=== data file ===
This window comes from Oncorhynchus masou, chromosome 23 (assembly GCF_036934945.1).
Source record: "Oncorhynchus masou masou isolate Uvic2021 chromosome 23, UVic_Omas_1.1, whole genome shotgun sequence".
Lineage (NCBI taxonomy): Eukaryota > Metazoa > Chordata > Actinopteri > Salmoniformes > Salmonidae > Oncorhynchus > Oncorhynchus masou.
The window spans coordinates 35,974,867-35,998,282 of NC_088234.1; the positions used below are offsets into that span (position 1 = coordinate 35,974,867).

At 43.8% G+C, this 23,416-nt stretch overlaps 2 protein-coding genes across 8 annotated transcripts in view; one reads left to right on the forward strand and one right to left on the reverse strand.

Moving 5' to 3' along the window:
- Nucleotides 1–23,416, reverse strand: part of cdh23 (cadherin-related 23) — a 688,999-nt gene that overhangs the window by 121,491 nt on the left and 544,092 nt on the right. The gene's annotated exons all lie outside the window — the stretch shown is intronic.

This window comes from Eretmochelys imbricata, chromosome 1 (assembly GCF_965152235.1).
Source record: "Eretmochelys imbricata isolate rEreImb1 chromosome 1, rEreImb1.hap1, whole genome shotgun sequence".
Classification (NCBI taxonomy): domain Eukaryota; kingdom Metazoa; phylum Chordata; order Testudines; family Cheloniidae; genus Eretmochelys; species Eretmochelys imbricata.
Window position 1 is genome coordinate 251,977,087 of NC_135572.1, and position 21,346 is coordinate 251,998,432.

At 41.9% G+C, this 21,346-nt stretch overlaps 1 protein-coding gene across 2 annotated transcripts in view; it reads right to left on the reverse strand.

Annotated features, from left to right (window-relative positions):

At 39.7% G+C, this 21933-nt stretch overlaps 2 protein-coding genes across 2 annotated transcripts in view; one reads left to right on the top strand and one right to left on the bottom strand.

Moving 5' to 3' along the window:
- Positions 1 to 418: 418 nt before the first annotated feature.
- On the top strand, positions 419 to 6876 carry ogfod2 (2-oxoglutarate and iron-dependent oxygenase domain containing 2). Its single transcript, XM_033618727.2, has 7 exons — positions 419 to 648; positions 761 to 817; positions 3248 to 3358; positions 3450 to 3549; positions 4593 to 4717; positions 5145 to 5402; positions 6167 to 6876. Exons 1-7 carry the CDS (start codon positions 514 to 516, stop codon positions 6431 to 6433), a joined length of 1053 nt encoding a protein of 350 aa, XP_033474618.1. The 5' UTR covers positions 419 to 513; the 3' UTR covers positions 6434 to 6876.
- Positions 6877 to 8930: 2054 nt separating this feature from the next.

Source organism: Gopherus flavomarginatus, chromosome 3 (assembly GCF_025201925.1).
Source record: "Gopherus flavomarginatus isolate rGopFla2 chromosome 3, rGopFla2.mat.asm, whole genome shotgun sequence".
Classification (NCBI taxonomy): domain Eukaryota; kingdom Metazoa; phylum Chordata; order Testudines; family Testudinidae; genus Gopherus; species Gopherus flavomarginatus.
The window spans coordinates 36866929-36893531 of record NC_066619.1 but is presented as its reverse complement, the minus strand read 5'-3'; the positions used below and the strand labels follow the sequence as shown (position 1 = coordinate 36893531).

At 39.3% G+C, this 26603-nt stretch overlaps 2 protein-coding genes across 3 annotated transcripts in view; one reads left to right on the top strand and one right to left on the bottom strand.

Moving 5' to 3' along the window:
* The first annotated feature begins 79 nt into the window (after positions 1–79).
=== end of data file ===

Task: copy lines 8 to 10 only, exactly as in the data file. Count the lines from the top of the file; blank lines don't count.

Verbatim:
This window comes from Eretmochelys imbricata, chromosome 1 (assembly GCF_965152235.1).
Source record: "Eretmochelys imbricata isolate rEreImb1 chromosome 1, rEreImb1.hap1, whole genome shotgun sequence".
Classification (NCBI taxonomy): domain Eukaryota; kingdom Metazoa; phylum Chordata; order Testudines; family Cheloniidae; genus Eretmochelys; species Eretmochelys imbricata.